Will China use new law to justify intrusions into Japanese waters?

Does China intend to justify intruding into Japan’s territorial waters and tracking Japanese vessels around the Senkaku Islands in Okinawa Prefecture? Japan needs to appeal to the international community about the selfishness of China’s legislation, which goes against international law.

China’s legislative body has passed a bill to revise its Maritime Traffic Safety Law. The revision aims to strengthen the power of the Maritime Safety Administration, which is tasked with controlling vessels and monitoring maritime traffic, and to expand the scope of its activities to the open seas — activities that until now have been focused on inland seas, bays and ports.

The revised law stipulates that the maritime administration can order “foreign vessels that may threaten the safety of China’s territorial waters” to leave and even track them. “Vessels that may endanger the safety of maritime traffic” will also be obliged to report their presence when entering into its territorial waters, and violators will be fined.

China insists that its sovereignty extends to the entire South China Sea and unilaterally claims the Senkaku Islands as its territory.

Given this, if the revised law is applied to waters that China considers to be its territorial waters, Japanese fishing and research vessels could be captured by China and forced to pay fines.

The maritime administration will reportedly commission a 10,000-ton class patrol ship by the end of this year, which will be larger than Japan Coast Guard patrol ships. There are fears that its activities will not be confined to the South China Sea, but will expand to the East China Sea and waters around Japan.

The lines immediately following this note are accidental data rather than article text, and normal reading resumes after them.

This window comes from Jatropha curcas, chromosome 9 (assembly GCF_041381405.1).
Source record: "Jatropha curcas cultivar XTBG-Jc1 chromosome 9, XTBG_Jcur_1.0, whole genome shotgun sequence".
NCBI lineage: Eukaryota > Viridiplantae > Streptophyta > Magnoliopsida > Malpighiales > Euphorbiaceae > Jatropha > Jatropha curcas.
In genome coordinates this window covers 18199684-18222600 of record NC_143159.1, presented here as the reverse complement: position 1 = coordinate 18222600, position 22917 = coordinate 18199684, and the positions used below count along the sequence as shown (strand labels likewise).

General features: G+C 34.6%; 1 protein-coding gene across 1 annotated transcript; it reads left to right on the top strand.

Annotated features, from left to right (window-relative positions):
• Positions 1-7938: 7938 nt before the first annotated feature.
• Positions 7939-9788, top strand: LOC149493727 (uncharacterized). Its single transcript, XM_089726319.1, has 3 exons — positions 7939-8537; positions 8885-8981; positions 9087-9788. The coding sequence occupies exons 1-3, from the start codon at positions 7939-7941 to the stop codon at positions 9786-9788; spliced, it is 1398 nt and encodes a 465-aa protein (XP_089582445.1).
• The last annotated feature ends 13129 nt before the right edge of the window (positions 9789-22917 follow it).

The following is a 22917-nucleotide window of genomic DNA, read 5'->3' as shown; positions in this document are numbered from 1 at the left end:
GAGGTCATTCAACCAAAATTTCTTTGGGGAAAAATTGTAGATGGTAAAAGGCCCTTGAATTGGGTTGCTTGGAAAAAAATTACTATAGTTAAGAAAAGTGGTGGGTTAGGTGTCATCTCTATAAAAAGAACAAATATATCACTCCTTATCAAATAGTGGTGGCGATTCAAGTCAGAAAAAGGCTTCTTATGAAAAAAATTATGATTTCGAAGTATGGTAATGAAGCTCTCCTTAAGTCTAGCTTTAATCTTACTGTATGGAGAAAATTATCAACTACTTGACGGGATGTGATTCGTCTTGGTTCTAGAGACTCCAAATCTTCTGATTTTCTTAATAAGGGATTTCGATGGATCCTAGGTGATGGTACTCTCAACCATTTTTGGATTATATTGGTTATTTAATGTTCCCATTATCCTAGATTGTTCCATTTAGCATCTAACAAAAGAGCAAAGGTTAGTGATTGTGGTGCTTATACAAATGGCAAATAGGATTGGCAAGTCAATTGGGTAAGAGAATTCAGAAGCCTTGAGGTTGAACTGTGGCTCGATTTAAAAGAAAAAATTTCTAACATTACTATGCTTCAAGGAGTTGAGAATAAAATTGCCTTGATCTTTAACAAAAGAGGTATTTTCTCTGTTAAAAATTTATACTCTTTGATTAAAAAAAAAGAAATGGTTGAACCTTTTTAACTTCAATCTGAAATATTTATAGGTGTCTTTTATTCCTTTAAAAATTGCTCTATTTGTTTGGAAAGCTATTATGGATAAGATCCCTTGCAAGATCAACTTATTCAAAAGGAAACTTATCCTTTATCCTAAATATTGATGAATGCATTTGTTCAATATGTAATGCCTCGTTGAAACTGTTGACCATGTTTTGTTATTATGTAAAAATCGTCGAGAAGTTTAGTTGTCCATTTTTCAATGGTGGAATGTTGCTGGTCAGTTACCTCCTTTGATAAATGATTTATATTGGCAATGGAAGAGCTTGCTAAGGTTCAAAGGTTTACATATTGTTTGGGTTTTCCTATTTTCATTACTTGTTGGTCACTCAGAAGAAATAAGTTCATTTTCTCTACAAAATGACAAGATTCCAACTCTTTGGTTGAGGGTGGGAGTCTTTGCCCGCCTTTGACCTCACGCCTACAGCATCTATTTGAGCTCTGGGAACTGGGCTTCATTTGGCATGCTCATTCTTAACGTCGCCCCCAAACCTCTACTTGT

China’s Coast Guard Law came into force in February, stipulating that the coast guard, which is responsible for cracking down on illegal activities at sea, is allowed to use weapons if it deems that its sovereignty has been violated. Japan should be vigilant against cases in which the China Coast Guard and the maritime administration take concerted actions to intrude into Japan’s territorial waters.

Regarding the purpose of these legislative moves, China says it aims to “support the establishment of a maritime power from a legal aspect.” It is clear that China aims to eliminate the passage of foreign vessels through the use of weapons and threats such as tracking and seizure, and to make its unilateral claims on territory and territorial waters a fait accompli. This is completely unacceptable.

The U.N. Convention on the Law of the Sea recognizes the right to innocent passage by foreign vessels, the principle that foreign vessels can sail in territorial waters as long as they do not harm the peace, order and safety of the coastal state. China should respect this.

In its latest Diplomatic Bluebook, Japan clearly states for the first time that China’s intrusions into the territorial waters around the Senkaku Islands are a “violation of international law.” The publication argues that China’s rapid military expansion has raised strong security concerns in the region and the international community.

While urging China to refrain from its provocative actions, Japan needs to anticipate possible situations in the vicinity of the Senkaku Islands and enhance its capability to respond.

The Philippines and Vietnam, which are disputing territorial rights in the South China Sea, are also increasing their opposition to China. China must be aware that its actions in disregard of the rule of law have aroused the alarm of other countries and undermined its own national interests.

— The original Japanese article appeared in The Yomiuri Shimbun on May 2, 2021.